In August 1939 World War II began and Poland started a general mobilization. All the youths left the town. In just a few days the first runaways from Warsaw and Lodg arrived. They told the people of the community about the Nazi horror, worrying the community. The agreement between Germany and the Soviet Union about the division of Poland left Vishnive on the Soviet side. The community felt like they were saved despite knowing that the Zionist movement would stop, and the way to Israel closed. When the first Soviet army tanks came to town all the people went to welcome the soldiers with flowers. In the center of the market they made a performance, with Yacov Hirsh Elishkvitch and the Christian community's spokesman giving a number of warm speeches. Vishnive thus became a part of the National Socialist Republic of White Russia.
Life changes, ecconomic aspects: The craftsman had to organize under cooperatives, which weren't too hard to get used to. It was much harder to get used to the communal aspects: Zionist action forbidden, the "Tarbut" Hebrew school closed, and speaking in Hebrew forbidden. Two Soviet officers from Volozhin came to "purify" the library by setting to fire all the Hebrew and most of the Yiddish (exept classics) books. The Soviets also "purified" people too, by sending the "Anti-Revolutionaries" to Siberia. Afterwards, it seemed that they were the lucky ones because most of them survived the Holocaust.
THE COMMUNITY'S DESTRUCTION
In June 1941 Germany declared war against the Soviet Union. All the roads were full of runaways, but only a few people succeeded in escaping, while most of the others were killed by the Germans. When the German army approached Vishnive they bombed the town, and everyone had to flee toward the open fields. A bomb fell down over a house and killed the daugther of Hanan Osishkin. At 9:00am the German Nazi army went in to the town and ordered everyone to go back from the fields to the town immediately. From now on they started a prohibition on the Jewish community. Two weeks later the first victims fell: Shimon Levin and Lichterman were pulled out of their house by the Nazis, taken to a place called "sini-gori," and shot. The community was not allowed to bury them.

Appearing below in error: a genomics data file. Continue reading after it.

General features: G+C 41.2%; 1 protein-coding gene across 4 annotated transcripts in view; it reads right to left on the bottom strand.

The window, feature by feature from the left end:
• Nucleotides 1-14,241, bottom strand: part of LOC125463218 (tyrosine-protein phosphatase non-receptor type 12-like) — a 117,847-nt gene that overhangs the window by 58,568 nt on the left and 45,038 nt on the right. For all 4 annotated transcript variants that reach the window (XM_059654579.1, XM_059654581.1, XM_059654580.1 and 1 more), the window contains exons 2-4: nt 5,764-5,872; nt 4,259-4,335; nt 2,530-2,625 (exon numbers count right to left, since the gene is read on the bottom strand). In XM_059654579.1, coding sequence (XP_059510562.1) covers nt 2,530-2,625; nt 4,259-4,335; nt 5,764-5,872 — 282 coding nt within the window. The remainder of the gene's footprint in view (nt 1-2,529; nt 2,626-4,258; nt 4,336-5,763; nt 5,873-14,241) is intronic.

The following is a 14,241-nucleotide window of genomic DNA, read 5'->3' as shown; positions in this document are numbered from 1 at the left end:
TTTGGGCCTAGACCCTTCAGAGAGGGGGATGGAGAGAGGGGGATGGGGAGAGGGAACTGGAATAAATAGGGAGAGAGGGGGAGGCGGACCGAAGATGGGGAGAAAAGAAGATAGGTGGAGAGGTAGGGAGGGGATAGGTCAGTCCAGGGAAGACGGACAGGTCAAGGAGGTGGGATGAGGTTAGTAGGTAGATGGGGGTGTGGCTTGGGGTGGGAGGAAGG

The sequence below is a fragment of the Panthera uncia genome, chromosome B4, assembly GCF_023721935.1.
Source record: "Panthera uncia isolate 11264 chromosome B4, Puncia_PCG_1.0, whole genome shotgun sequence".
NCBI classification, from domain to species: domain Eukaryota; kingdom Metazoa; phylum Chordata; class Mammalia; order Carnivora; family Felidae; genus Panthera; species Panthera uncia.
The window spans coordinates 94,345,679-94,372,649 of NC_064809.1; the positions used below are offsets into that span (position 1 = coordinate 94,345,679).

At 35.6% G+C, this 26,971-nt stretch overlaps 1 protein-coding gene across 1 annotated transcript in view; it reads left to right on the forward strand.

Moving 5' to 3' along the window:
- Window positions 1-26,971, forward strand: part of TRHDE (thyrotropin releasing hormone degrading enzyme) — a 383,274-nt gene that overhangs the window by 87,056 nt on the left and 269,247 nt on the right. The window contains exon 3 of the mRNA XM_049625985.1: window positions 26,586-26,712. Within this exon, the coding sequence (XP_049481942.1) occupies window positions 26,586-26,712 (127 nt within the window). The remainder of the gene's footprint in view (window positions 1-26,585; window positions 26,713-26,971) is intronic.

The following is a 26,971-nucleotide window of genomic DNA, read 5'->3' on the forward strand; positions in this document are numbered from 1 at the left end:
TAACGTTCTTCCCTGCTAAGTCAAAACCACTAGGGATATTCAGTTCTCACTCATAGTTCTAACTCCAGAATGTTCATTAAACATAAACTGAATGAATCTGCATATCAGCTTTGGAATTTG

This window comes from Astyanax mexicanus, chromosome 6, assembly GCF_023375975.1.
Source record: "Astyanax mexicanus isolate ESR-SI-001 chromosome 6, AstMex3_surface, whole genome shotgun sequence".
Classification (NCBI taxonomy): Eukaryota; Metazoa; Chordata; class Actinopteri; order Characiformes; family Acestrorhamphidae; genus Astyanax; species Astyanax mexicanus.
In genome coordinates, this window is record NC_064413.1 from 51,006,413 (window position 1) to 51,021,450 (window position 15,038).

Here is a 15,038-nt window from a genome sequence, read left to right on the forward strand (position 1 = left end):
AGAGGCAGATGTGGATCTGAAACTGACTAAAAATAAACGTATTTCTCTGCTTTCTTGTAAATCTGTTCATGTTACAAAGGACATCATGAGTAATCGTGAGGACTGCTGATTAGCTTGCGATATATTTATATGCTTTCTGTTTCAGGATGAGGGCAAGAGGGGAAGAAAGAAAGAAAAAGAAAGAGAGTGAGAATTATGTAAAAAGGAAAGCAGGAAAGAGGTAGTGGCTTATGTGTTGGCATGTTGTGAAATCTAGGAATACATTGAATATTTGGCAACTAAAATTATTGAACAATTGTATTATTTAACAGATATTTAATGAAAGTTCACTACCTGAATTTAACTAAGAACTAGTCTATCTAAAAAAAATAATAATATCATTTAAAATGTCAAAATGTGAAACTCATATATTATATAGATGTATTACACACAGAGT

A few days later there was a rumor about a list of 80 people who were going to be executed. One night the Germans took a group of men to the Jewish cemetary. They were commanded to dig some big holes. They worked all night long and into the next morning. The next night the victims returned and were told to stand next to the holes, where they were shot in the back by machine guns. 38 were murdered in this massacre. Some of them died immediately, but many of them were only wounded. When the dirt was re-shoveled over them in their holes, one of the victims shouted: "Don't cove me, I'm still alive." A few were saved when they sneaked out of their graves. Avram Podverski escaped, without an arm. According to gentile neighbors, the ground above the holes were moving and shaking for three more days.
To see the place where the first massacre happened; the Jewish cemetary in Vishnive is the testamant.
A few days after the first massacre, the order to move to the ghetto came. The ghetto was on Karve Street, as well as the Jewish synagogue. The ghetto was surounded by a fence. It was forbidden to exit the fenced-area except for the people who went to work (in exchange for 200 grams of bread a day and an attitude).